Street Sounds: Kerry Park’s new album reviewed

Street Sounds: North Okanagan singer’s songwriting skills front and centre on new album

(Courtesy of Kerry Parks)

North Okanagan singer/songwriter/guitarist, Kerry Parks’ new album, Farther Along, is a warm and grainy solo recording with an intimate, roughed up character.

Parks’ skills at the craftsmanship of songwriting are pushed front and centre and his ease with folk/blues sounds are reflected in his easy going growl of a voice. Although Parks’ deceptively laconic delivery is laid back, his songs and wordplay are sharp and insightful. He embraces the atmosphere of the BC/ West Coast acoustic sound full on, adding his own resonance to its regional storytelling style.

This is a mix of commentary and conversation, with elements of political observation and some good times back-on- the- porch content. Some musical signposts of Parks’ style are John Prine and Bob Dylan (the “It Ain’t Me Babe” era) but Parks’ sound shifts further to the Canadian West with songs and sound that reflect landscapes and lifestyle, rural in spirit rather than urban.

As part of the folk/bluegrass/blues trio, Steel Wound, Parks has focussed on organic and traditional song styles with detectable elements of jazz, country and the early protest roots of North American folk. On “Further Along” he gets a little help from his friends Neil Fraser (guitar), Brian McMahon (bass) Paul Fisher (acoustic guitar) Steve Lauriault (harmonica), and Miles Black (Hammond organ). The team of musicians are sympathetic to Parks’ vibe and make his down home songs shine out.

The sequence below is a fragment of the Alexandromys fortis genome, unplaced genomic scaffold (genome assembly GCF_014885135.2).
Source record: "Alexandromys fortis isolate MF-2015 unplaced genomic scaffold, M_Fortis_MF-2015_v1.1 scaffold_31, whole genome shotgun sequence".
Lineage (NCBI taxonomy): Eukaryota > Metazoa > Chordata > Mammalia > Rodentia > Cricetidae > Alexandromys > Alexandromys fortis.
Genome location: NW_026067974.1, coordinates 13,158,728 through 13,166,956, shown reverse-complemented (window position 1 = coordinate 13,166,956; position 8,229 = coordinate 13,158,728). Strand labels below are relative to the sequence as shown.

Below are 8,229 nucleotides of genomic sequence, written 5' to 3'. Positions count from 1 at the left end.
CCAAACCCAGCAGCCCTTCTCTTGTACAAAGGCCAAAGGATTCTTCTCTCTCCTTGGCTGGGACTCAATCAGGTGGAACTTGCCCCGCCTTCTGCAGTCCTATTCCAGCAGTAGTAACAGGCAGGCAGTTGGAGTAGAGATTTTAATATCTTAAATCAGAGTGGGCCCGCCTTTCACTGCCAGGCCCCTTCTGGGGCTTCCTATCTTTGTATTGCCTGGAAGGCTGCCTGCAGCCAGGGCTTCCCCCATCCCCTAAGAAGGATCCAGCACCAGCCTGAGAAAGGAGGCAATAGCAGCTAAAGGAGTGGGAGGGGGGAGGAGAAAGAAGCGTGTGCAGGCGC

Standout cuts on Farther Along are Reflection — a gently swaying song with mellowed out vocals and lovely guitar work; Pilgrims Plaint– a ringing track with reflective lyrics and traditional folk vibe with shades of early Dylan. There’s a gruff version of the ancient blues, Nobody’s Fault But Mine and Rx: Love: a sarcastically comic bit of wordplay on that subject.

Producers Andrew and Zachari Smith respond to Parks’ material with solidarity – their tasteful layering brings an extra texture to Parks’ comfortable voice and songs.

Dean Gordon-Smith is a Vernon-based musician who reviews the latest music releases in his column, Street Sounds, every Friday.

entertainment@vernonmorningstar.com

Just Posted

Lake Country Winter Blues Fest bigger and better in its second year

Organizer Ryan Donn says he’s already planning the 2019 edition

Reel Reviews: The Commuter arrives, but The Post delivers

We say, “The Post is taut and electric. The Commuter is clever.”

Street Sounds: Free funk grooves

Bahamas goes down a smooth, funky road on his fourth album, Earthtones

Vernon seniors accomodation society holds meeting

Abbeyfield Houses Society holds its annual general meeting Jan. 27

Okanagan woman’s generosity honoured

For Hazel Turchinetz, volunteering has always been about the animals

What’s happening

Find out about events happening in your community this weekend

Tychonik continues scoring run

Vees chalk up another win with Pink in the Rink

Liberals quietly tap experts to write new paternity leave rules

Ideas include creating an entirely new leave benefit similar to one that exists in Quebec

Insurers say Canadian weather getting hotter, wetter and weirder

Average number of days with heavy rain or snow across Canada has been outside norm since spring 2013

Final phase of MDMA-assisted psychotherapy trials to kick off in B.C.

Doctors hope to get psychedelic-assisted psychotherapy legalized in Canada and the U.S. by 2021

VIDEO: Thousands join women’s march events across B.C.

Today marks one year since the first Women’s March on Washington

Two Canadians, two Americans abducted in Nigeria are freed

Kidnapping for ransom is common in Nigeria, especially on the Kaduna to Abuja highway

Are you ready for some wrestling? WWE’s ‘Raw’ marks 25 years

WWE flagship show is set to mark its 25th anniversary on Monday

B.C. woman who forged husband’s will gets house arrest

Princeton Judge says Odelle Simmons did not benefit from her crime

Most Read